The Political Parties Bill requires political parties to report each year to the Registrar of Political Parties on their membership countrywide, financing and other issues. If passed, a lot of briefcase parties will disappear simply for failing the membership criteria. The bill also provides for the Treasury to give some funding to parties with a certain level of representation at the council or National Assembly level. This could, I emphasise could, help political parties ease the grip people with deep pockets have on them. The catch is this: it does not have clear criteria on limits of funding by an individual or company, nor does it make it mandatory for parties to disclose who is funding them and how.
"The Political Parties Bill offers an opportunity towards a different politics. Talk to your MP to talk to the president to sign the bill into law.
"But matters do not end there. Assuming your preferred political party is able to recruit a substantial and committed national membership, is able to fundraise for its needs, will willingly and publicly account for the monies, and has a clear agenda that is tied to principles and not individuals, where are the people to make all this happen?
"A big challenge for any political party today is staff. From the simplest job to the most complex. Many people volunteer their time, services and money during election time. Once the election is over, however, they go back to their routines. And yet we still expect political parties to work and satisfy our ideals of what politics should be. Why?
"If you recognise Kenya is at a historical moment and want to make a contribution, opportunity is knocking at your door. Answer, give time to your preferred political party, even if it is just one Saturday a month.
"If you don’t, who will?"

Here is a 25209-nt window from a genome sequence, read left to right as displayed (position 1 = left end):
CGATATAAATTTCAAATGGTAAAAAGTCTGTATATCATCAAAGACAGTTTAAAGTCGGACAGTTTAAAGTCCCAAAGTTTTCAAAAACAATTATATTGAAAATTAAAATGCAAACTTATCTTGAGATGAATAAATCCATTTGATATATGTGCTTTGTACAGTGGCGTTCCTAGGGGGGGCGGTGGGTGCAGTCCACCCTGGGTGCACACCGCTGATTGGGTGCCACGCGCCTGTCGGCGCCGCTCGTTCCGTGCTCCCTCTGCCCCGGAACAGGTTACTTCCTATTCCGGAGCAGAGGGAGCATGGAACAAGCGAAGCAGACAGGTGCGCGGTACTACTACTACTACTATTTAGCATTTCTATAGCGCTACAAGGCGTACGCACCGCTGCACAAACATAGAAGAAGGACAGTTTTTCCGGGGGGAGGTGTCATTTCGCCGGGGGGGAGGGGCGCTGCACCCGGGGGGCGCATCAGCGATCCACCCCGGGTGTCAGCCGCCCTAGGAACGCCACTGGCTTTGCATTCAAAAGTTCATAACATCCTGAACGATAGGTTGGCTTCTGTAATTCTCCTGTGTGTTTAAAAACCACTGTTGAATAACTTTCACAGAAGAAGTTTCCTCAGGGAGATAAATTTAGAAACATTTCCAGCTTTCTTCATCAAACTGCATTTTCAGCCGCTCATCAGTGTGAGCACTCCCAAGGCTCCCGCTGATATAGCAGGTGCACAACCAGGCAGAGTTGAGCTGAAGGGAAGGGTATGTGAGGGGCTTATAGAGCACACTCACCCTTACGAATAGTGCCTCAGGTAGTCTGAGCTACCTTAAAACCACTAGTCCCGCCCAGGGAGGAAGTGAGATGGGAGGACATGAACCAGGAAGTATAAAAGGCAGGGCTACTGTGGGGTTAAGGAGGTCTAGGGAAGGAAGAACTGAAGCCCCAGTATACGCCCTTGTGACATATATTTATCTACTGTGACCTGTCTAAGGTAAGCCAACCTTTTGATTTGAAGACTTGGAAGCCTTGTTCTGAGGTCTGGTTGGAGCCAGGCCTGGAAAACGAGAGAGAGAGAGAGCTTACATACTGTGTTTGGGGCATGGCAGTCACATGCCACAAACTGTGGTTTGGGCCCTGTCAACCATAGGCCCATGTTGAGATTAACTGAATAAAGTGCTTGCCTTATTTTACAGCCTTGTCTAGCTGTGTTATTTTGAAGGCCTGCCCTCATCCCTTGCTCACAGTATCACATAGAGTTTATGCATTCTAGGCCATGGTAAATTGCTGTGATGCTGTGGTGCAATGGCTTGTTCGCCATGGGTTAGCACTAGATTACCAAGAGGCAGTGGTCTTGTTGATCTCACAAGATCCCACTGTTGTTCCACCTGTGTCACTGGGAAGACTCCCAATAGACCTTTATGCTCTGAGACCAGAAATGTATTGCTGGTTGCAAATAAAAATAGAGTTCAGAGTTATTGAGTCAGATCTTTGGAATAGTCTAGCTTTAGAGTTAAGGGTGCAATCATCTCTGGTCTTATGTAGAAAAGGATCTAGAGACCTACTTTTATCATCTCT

This will be my final Kenya Crisis blog on Mshale. In addition to the demands of my other life, as a working and touring artist, I will be devoting my time to working on the ground in Nairobi with Kenyans for Peace with Truth and Justice.
My thanks to all of you who have read this blog in the last 2 months, shared and acted on the information in it. May we all continue to work for a Kenya where every life is of equal value.
About Shailja Patel
Shailja Patel is a Kenyan poet, writer and theatre artist who has performed at venues from New York's Lincoln Center to the Zanzibar International Film Festival. Patel's first full-length show, Migritude, premiered in the San Francisco Bay Area, and toured Kenya to critical acclaim in 2007. The show was selected as the subject of the 2007 season premiere of SPARK! – KQED TV's award-winning arts programme .Patel's work has received awards from, among others, the Ford Foundation, the National Performance Network, and Indian American Women Empowered. Most recently, she is a founding member of Kenyans for Peace with Truth and Justice, a coalition of Kenyan citizens and legal, governance, and human rights organizations, working towards a viable peace in the Kenya Crisis stemming from the December 2007 elections.